Weighs in on Plummeting Retirement Savings Statistics

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In the wake of a CBS Money Watch article published June 26th titled “Retirement Savings $14 Trillion Below Threshold,” expressed its observations surrounding the U.S.’ low retirement funds and speculated as to what other industries could be affected by the nation-wide poor retirement planning

It’s an unfortunate fate which appears to obviously be posing a tremendous struggle for our nation as a whole.

Today, personal finance and economic magazine for seniors released its observations regarding new study results revealing that retirement savings in the United States are a whopping $14 trillion below what is actually needed.

According to a June 26th CBS Money Watch article by Stevie Vernon, the National Institute on Retirement Security (NIRS) recently published the results of a study which analyzed the condition of U.S. consumers’ retirement savings. The study looked at the state of Americans’ savings side-by-side with benchmarks of where the numbers need to be to maintain living standards in retirement, and consumers’ savings came up about $14 trillion short. Vernon reported that the results revealed that 45% of working-age Americans and nearly a third of 55 to 64-year-olds have no retirement savings whatsoever. attributes the poor retirement planning to the lack of pensions, dwindling Social Security, and a still-recovering economy. New York Life Insurance Company offers this advice, “Times have changed and you just may not have the financial resources you once had anticipated having, so it’s important to accept the limits and to plan your future spending accordingly.” is quoted as saying, “There was a time not so long ago when it was expected to work at one’s job until you retired, and then receive your pension plan. Your pension, along with Social Security and your own savings, would help you go the distance in terms of maintaining your standard of living during retirement. But take into account that pensions are increasingly rare these days, and tag on the fact that Social Security is 32% underfinanced, THEN take into consideration that people are living much longer these days and therefore need more money for retirement, and you’re left with Americans needing to save for a longer retirement all on their own. It’s an unfortunate fate which appears to obviously be posing a tremendous struggle for our nation as a whole.” speculated that with retirement savings being $14 trillion below the threshold, many other industries, businesses, and generations will be affected. They pointed out that younger generations might find themselves in positions where they will need to help fund the retirements and/or healthcare of their older parents. 60-somethings may choose to work longer, delaying retirement and opting to keep their salaries as well as health benefits through employers, to make up the difference. This would also be denying positions to the younger employees waiting in the wings for job openings. relayed that, “some financial planners estimate that during retirement, you will need at least 80 to 100 percent of your current income to maintain the same standard of living.”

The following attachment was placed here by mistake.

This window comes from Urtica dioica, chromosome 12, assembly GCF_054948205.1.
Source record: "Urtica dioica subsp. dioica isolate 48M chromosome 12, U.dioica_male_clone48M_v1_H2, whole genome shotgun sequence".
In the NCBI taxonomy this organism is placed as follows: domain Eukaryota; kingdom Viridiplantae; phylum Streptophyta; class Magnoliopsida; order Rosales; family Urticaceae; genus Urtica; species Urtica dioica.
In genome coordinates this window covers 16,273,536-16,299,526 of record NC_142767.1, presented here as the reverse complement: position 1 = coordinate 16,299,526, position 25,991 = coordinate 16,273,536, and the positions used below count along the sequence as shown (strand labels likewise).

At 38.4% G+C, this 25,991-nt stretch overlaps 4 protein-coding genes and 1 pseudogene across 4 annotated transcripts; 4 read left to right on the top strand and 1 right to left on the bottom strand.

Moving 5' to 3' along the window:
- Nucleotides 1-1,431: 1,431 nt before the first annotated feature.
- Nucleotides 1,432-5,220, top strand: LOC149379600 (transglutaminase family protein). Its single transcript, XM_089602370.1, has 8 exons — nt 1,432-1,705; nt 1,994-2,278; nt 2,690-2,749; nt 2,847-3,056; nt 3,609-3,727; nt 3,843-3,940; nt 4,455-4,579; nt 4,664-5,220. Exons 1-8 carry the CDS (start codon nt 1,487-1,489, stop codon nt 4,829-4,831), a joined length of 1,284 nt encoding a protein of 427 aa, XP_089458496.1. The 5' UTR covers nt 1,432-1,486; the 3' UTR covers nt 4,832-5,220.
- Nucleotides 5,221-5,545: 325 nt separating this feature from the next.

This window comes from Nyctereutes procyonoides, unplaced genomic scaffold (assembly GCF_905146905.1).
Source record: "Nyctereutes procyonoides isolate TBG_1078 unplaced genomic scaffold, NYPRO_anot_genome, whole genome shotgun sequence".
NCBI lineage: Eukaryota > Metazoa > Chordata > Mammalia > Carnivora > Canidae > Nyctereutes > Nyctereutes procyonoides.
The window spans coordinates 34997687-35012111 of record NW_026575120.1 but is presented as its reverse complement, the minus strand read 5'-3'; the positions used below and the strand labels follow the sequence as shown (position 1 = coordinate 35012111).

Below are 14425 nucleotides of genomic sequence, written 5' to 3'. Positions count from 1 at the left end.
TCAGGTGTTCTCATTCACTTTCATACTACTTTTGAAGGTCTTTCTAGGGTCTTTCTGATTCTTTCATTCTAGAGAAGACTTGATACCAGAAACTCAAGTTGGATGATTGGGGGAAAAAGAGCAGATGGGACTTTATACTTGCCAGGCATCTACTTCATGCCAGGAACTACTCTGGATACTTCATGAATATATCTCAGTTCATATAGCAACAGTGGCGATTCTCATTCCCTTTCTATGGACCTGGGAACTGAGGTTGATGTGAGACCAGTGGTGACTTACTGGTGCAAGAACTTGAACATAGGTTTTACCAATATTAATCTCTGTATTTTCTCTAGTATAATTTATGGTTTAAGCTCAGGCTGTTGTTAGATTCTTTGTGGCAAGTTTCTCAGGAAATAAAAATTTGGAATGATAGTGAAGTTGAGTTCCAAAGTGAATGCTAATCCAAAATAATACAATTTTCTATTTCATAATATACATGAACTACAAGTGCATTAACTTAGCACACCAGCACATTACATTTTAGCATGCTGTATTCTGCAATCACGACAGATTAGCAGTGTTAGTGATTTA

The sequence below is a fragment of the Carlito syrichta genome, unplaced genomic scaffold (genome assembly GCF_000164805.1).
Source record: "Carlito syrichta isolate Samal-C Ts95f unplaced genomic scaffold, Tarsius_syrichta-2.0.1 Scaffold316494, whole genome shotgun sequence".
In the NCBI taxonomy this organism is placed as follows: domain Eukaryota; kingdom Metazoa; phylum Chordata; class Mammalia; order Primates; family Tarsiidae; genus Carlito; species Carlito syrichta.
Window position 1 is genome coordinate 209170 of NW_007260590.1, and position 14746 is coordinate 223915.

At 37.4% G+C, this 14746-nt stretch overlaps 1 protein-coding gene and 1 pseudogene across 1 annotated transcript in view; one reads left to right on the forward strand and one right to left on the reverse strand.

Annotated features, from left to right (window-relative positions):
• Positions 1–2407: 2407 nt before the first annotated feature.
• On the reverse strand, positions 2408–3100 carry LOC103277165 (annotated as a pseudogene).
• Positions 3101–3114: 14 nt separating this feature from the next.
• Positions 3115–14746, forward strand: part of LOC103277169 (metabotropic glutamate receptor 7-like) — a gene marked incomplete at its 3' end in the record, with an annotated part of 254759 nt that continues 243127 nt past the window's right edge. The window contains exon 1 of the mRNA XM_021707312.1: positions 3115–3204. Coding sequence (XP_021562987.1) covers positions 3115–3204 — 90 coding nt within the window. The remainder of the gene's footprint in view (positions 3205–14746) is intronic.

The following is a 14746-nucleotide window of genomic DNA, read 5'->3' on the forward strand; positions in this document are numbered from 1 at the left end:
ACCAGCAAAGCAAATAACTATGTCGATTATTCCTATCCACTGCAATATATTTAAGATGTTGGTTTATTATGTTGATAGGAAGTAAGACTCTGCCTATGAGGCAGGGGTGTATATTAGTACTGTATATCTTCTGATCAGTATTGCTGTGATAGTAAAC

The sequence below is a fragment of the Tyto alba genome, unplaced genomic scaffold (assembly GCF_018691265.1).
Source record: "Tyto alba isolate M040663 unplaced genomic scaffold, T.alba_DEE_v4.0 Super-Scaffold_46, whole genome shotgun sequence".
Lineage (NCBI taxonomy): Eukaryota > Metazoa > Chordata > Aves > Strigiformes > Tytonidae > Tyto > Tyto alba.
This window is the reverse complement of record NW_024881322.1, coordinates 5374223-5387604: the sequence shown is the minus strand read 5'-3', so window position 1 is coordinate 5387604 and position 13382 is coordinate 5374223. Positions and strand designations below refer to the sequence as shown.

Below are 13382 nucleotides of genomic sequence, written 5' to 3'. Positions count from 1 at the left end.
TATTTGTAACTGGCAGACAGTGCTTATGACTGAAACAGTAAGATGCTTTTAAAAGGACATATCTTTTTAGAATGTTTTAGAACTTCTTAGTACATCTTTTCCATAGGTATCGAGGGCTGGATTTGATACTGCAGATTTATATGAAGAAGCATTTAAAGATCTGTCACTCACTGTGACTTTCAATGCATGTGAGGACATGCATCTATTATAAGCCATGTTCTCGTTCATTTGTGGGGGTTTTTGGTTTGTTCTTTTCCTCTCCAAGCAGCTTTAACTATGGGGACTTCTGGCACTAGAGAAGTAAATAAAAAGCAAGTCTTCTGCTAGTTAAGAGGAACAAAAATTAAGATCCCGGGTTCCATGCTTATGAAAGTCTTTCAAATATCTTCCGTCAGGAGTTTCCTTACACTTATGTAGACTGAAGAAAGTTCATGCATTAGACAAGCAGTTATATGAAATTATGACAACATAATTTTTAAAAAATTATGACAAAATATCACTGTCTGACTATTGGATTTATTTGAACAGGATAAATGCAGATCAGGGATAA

There may be businesses that profit from the deficit, but only short-term. suggested that as Americans work longer and retire later, they’ll need to pay more to start up Medicare, putting a touch to more money in the federal government’s pocket. Also, industries such as life insurance companies, whose clients are generally working citizens--whose death would provide a financial loss to their family and/or spouse--may see more consumers delaying parting with their policy as they continue to bring home salaries. Companies that offer especially cheap life insurance might in particular see an increase in their profits, but overall views the retirement savings deficit as a lose-lose for everybody involved.

In the above-mentioned Money Watch article, Vernon stated that employer-based retirement plans are continuing to drop, currently being at the lowest level since 1979, and providing only 52% of Americans with plans as of 2011. Vernon reported that according to Fidelity Investments and Life Insurance Company, Americans should have roughly seven times their annual salary saved in order to live out a comfortable retirement by age 65. Conversely, Aon Hewitt, a former life insurance company that now does consulting, reported in the article that a 65-year-old should have closer to eleven times their annual salary saved.

About is an economic and finance online magazine targeted towards retirees, soon-to-be retirees, and seniors. The online column provides retirement advice to this demographic, reporting on topics and current events having to do with saving, investing, moving in retirement, and other relevant subjects revolving around retirement.

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